If you’re a literary scholar, and not a modernist, you might be inclined to neatly tuck primitivism into a series of equations and associations—the visual arts, Picasso, white Europeans. If, like me, you thought that you didn’t need to know much more than that about primitivism, Ben Etherington’s new book Literary Primitivism gently reminds us, and especially postcolonial scholars, that we might have a little more homework to do. In the first overview of the topic in quite some time (since perhaps Michael Bell’s work on the subject), Etherington forces us to take a good look at what the implications of a truly decolonial approach to the topic reveals: that primitivism was more important for those attempting to imagine life free from imperial rule than for those living more comfortably at its center.
In two parts, Etherington maps out first the historical and material conditions for the rise of the aesthetic project of primitivism, and then provides a series of compelling case studies examining the work of Aimé Césaire, Frantz Fanon, D. H. Lawrence, and Claude McKay. Although the book sets its analysis on a global scale and world stage (employing key theorists of totality such as Lukács and Adorno), the Caribbean beats at its heart and center, and Caribbean scholars will be particularly interested in Etherington’s readings of Césaire and Fanon together. In fact, the chapters on Césaire, Fanon, and McKay offer such compelling readings of their work as part of the literary primitivist project that it would be difficult to ignore how this new paradigm asks us to reconsider the politics and aesthetic consequences of negritude and black liberationist politics.
While these new ways of seeing this particular moment and these particular literary works (his reading of Césaire’s famous poem Notebook of a Return to My Native Land is particularly compelling) offer exciting possibilities to reconsider past assumptions, they also spark a number of controversial points, as the reviewers highlight here. Alys Moody takes issue with Etherington’s refusal to consider literary primitivism as a part of a larger modernist project, and sets out her own set of reasons why we should reconsider that position. Moody also remains cautious about the political implications of understanding primitivism in this way—although Etherington carefully handles the question, she nonetheless asks how his methodology of reading the texts in their historical context enables the projection of a masculinist, patriarchal utopianism that poses particular dangers for the present, as she writes: the “anti-capitalism and anti-colonialism that Literary Primitivism discovers is also an anti-feminism. . . . It suggests, somewhat dishearteningly, that racial capitalism is the horizon of domination for this study, gender merely an optional extra.”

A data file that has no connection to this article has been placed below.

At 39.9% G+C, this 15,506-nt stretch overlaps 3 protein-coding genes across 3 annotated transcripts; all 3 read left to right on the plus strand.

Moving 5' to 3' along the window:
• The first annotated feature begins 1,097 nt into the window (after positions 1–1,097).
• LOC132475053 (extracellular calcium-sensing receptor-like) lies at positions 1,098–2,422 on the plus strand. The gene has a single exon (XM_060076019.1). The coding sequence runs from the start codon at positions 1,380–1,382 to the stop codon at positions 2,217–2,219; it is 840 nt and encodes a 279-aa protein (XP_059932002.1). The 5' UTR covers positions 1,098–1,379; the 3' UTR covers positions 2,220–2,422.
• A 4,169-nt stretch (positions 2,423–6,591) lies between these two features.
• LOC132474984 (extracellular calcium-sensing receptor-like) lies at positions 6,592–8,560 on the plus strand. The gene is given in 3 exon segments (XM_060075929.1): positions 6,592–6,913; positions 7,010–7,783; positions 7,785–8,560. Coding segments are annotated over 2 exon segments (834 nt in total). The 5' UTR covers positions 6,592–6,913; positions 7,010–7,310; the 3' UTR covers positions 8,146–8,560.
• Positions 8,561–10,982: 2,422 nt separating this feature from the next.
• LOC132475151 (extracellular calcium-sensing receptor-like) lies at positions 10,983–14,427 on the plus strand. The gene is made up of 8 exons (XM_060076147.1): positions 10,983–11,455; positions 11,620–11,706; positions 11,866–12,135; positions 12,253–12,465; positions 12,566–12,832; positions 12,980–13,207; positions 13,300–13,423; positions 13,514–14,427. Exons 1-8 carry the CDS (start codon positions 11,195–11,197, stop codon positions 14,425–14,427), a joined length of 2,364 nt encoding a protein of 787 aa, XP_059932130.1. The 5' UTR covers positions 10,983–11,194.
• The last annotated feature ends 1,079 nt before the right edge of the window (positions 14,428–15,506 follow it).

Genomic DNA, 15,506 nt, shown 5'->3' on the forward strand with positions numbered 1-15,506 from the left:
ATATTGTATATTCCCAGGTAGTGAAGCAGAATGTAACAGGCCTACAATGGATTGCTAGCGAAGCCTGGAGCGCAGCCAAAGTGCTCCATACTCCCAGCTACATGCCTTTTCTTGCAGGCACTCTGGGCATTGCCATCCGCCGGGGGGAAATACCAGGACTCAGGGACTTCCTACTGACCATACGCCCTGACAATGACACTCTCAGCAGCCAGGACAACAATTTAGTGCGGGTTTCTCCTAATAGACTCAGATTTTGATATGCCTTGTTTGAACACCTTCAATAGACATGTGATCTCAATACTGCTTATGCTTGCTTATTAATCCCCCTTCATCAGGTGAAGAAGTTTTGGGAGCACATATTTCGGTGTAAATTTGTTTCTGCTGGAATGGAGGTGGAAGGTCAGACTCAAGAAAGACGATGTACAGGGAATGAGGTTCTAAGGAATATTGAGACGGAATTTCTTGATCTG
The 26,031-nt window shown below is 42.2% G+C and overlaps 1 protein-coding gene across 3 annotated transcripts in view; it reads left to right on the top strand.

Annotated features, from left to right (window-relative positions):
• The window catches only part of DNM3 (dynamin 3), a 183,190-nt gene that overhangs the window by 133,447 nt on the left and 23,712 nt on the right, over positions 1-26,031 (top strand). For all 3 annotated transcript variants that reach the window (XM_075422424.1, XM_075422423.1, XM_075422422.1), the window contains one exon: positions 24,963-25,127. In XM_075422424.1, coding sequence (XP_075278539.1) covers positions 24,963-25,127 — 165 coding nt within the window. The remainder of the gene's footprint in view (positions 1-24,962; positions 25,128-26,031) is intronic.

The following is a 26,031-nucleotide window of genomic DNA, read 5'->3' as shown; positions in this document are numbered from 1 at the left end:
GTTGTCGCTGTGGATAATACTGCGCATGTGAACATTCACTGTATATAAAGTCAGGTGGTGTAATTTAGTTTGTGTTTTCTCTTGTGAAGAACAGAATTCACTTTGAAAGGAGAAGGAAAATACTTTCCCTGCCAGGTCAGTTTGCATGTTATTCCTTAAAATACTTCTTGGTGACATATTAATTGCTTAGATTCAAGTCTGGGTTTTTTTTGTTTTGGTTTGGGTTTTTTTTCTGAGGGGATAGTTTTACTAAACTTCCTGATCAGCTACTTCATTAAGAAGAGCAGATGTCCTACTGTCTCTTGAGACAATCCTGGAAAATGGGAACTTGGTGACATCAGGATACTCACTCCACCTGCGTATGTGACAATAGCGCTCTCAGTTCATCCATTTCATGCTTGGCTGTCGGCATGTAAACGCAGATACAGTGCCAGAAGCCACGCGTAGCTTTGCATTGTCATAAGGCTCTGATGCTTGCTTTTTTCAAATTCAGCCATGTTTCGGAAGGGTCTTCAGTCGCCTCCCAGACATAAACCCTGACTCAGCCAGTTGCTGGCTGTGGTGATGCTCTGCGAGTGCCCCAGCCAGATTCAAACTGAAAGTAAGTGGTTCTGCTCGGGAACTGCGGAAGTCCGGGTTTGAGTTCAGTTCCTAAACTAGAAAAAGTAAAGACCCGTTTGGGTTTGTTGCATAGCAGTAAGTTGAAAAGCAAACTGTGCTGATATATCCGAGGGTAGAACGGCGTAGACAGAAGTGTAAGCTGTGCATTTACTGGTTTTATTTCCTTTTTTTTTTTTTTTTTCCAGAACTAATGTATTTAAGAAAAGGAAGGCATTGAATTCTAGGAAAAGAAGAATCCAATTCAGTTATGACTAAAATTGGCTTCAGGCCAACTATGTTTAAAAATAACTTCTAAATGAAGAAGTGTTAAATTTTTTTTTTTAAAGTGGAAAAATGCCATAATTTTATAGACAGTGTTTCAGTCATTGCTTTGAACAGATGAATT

In his review, Victor Li highlights three key concepts which allow Etherington to reconceive primitivism: “the concept of delimitation and periodization, the concept of the primitive remnant, and the concept of aesthetic immediacy.” Li carefully walks us through these important points of the argument, asking whether the narrowly defined and carefully plotted conception of literary primitivism as particular to a certain historical moment, and doing particular aesthetic work, allows us to see only what we want to see. These narrow definitions, Li points out, could lead to the problematic exclusion of other literary works that might be participating in the primitivist project. The concept of the primitivist remnant is developed in the book as that which sparks the project of literary primitivism. It is this imagined piece of human existence outside of imperialist capitalism that motivates the writers in the study. Li suggests that the remnant in Literary Primitivism might remain too abstracted, and could use more clarification, as could the concept of aesthetic immediacy.
Finally, Michael Bell continues the discussion by highlighting the watershed moment of Edward Said’s Orientalism and its implications for discussions of primitivism, arguing that Said’s work converted “orientalism from an academic specialism into an ideological sin.” Bell notes this is where Etherington respectfully departs from Said and takes up a much more nuanced approach to primitivism that understands it not as a product of imperialism but rather a response to it. Bell also comments on the order the case studies are presented in the book—curiously ending with McKay when chronologically we might have begun with him to see the development of literary primitivism in relation to previous writers.